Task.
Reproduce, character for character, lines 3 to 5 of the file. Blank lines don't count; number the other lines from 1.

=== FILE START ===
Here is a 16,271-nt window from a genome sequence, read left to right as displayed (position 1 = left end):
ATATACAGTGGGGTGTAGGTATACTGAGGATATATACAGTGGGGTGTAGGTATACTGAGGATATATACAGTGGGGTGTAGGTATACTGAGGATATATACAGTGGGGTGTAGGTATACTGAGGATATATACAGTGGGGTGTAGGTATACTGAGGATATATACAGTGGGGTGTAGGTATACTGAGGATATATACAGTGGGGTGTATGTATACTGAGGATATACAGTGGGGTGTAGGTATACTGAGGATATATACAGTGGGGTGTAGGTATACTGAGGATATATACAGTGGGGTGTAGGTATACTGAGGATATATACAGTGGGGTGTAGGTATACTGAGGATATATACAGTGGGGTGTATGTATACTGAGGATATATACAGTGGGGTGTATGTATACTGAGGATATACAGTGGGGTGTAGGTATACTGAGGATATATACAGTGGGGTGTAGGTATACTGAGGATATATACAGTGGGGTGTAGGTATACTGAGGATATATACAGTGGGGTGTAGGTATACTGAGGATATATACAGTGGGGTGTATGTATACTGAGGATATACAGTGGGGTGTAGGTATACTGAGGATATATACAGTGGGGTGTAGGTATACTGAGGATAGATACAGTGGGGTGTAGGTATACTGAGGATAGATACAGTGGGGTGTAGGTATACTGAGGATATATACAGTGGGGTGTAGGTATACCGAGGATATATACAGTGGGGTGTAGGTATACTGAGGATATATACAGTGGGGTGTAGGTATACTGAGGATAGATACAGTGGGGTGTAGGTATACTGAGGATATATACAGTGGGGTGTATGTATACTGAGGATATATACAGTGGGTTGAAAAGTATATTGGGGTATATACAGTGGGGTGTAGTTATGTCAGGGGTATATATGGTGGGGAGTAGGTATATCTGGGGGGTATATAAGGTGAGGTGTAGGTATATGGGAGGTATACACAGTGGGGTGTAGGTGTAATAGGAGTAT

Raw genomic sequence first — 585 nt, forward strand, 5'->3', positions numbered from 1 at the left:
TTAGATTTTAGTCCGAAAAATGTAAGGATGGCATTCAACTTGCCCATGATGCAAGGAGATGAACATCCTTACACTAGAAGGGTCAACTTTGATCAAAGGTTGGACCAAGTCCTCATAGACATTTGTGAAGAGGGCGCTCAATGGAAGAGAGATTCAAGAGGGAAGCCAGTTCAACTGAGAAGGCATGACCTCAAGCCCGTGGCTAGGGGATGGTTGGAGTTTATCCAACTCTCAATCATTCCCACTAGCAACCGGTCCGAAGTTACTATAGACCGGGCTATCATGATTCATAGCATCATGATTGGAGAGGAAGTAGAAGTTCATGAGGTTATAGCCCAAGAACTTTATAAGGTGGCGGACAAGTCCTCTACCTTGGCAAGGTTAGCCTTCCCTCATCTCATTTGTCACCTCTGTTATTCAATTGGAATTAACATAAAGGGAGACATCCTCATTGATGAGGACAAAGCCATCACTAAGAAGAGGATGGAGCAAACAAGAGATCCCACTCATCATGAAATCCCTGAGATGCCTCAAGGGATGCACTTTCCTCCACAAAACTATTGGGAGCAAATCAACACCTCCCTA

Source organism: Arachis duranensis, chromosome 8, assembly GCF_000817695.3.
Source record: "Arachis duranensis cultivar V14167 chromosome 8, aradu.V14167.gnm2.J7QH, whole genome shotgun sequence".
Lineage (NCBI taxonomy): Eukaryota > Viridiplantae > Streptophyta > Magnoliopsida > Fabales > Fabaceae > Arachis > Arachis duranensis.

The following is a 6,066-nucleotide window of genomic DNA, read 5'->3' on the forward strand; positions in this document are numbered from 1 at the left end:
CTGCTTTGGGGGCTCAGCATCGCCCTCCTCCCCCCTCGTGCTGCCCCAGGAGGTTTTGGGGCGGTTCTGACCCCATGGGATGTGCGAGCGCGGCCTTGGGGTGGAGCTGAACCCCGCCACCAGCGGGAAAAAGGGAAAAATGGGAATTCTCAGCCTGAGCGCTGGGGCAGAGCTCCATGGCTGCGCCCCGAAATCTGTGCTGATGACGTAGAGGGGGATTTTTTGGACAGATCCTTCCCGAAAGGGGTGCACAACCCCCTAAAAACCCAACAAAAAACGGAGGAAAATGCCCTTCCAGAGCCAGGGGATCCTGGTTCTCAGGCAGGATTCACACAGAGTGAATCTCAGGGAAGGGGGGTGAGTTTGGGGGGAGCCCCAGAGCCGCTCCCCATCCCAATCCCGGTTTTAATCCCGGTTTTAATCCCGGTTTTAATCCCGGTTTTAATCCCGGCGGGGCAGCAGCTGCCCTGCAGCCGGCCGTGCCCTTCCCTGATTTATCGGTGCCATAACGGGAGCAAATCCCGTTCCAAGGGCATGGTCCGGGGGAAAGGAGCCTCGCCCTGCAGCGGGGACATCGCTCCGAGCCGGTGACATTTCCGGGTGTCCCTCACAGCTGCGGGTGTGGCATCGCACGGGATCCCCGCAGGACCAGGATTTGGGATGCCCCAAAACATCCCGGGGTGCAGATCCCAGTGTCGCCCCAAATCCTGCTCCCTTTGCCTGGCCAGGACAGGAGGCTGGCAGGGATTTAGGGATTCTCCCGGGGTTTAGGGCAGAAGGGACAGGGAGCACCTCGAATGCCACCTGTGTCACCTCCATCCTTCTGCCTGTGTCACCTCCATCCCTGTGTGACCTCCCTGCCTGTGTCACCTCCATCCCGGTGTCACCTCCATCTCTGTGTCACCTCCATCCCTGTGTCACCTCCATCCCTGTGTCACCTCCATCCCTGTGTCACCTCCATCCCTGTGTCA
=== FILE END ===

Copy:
Raw genomic sequence first — 585 nt, forward strand, 5'->3', positions numbered from 1 at the left:
TTAGATTTTAGTCCGAAAAATGTAAGGATGGCATTCAACTTGCCCATGATGCAAGGAGATGAACATCCTTACACTAGAAGGGTCAACTTTGATCAAAGGTTGGACCAAGTCCTCATAGACATTTGTGAAGAGGGCGCTCAATGGAAGAGAGATTCAAGAGGGAAGCCAGTTCAACTGAGAAGGCATGACCTCAAGCCCGTGGCTAGGGGATGGTTGGAGTTTATCCAACTCTCAATCATTCCCACTAGCAACCGGTCCGAAGTTACTATAGACCGGGCTATCATGATTCATAGCATCATGATTGGAGAGGAAGTAGAAGTTCATGAGGTTATAGCCCAAGAACTTTATAAGGTGGCGGACAAGTCCTCTACCTTGGCAAGGTTAGCCTTCCCTCATCTCATTTGTCACCTCTGTTATTCAATTGGAATTAACATAAAGGGAGACATCCTCATTGATGAGGACAAAGCCATCACTAAGAAGAGGATGGAGCAAACAAGAGATCCCACTCATCATGAAATCCCTGAGATGCCTCAAGGGATGCACTTTCCTCCACAAAACTATTGGGAGCAAATCAACACCTCCCTA

Source organism: Arachis duranensis, chromosome 8, assembly GCF_000817695.3.